Fertiliser price can go higher: Coveney

Continuing upward pressure on fertiliser prices is predicted byAgriculture Minister Simon Coveney.

He said prices have increased by 6-8% so far in 2015, due to global demand outstripping supply, and it is anticipated that world demand will continue to increase, keeping upward pressure on prices to the final consumer in Ireland.

He said no fertilisers are manufactured in Ireland, resulting in indigenous fertiliser companies being price-takers, dependent on global supply and demand and subject to Euro exchange rates against the US dollar and other currencies. Fertilisers (as with crude oil and gas) are mainly traded in US dollars and are thereby subject to fluctuations in currency. A weak euro means increased costs for fuel and fertiliser imports and this has impacted on recent price trends.

Currently, Europe is only 80% self-sufficient in fertiliser production and must import 20% of its requirements. European and Irish fertiliser prices are strongly linked to global prices and heavily influenced by supply and demand.

Minister Coveney said the price of fertilisers is an important issue for farmers, and the advice from Teagasc is for farmers to keep in contact with merchants, as prices often spike at periods of high demand, when European order books are full. Purchasing fertilisers at off-peak periods will help minimise prices.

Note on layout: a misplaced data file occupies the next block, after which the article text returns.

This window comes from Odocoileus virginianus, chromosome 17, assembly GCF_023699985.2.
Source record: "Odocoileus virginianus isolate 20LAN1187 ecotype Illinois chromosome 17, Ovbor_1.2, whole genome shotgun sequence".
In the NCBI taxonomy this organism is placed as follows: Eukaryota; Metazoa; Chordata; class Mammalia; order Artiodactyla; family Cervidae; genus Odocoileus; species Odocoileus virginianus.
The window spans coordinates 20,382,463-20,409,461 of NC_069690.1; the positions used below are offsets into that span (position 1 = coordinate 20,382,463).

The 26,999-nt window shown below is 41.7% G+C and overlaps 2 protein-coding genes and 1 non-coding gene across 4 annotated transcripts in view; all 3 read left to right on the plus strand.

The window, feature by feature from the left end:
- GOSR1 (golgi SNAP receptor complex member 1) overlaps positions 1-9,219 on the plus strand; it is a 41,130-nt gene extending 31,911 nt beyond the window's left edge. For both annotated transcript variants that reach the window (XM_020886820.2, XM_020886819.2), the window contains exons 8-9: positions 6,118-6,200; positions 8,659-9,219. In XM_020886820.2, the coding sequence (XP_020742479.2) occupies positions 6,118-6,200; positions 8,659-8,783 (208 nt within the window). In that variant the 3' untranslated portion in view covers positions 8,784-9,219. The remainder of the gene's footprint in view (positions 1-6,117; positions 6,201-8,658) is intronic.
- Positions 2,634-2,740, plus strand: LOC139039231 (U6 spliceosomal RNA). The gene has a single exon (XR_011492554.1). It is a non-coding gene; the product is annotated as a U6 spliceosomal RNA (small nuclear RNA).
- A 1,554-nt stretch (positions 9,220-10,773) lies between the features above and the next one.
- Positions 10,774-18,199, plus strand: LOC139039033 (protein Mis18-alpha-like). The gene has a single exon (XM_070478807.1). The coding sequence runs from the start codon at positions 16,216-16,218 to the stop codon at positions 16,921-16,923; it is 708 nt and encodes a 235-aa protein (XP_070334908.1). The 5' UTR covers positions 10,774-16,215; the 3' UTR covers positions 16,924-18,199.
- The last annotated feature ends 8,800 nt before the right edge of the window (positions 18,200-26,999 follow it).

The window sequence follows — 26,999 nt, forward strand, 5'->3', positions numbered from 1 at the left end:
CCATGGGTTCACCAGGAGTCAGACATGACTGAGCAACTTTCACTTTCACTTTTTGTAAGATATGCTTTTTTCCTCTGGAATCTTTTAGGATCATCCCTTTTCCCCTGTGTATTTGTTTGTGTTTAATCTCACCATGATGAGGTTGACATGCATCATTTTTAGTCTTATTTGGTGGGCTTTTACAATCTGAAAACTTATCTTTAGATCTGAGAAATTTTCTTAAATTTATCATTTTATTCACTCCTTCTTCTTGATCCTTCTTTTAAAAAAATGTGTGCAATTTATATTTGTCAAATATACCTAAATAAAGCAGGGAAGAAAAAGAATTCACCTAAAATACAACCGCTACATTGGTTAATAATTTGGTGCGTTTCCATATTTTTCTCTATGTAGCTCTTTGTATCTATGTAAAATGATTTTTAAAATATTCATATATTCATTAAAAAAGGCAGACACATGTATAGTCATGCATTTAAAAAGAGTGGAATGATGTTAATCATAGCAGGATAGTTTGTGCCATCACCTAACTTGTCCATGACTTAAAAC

Teagasc further advises that finding alternative sources of major nutrients will save money and farmers should consider the use of slurry to minimise expenditure on chemical fertilisers.

In addition, soil testing will prevent unnecessary applications.

On-farm fertiliser prices range from €330 to €450/tonne. Fertiliser costs are among the highest input costs in Irish agriculture at 20% on average, and can amount to double this for certain tillage crops.

Minister Coveney was responding in the Dail to Sinn Féin TD for Kerry North/Limerick West, Martin Ferris, and Fine Gael TD for Kildare South, Martin Heydon.

IFA has submitted a formal case for an investigation into market concentration and lack of price transparency in the fertiliser industry to Commissioner Margrethe Vestager.

IFA President Downey said one tonne of grain bought one tonne of CAN in 1995; now, despite falling oil and gas prices, it takes 2.6 tonnes of grain, and fertiliser expenditure in Ireland has gone from €350m in 2001 to €565m in 2014, despite a significant reduction in usage.

ICMSA Farm Business Chairman Lorcan McCabe said farmers are under continuing pressure from steady year-on-year price inflation for inputs such as fertiliser, despite the plunge in international oil and gas prices.


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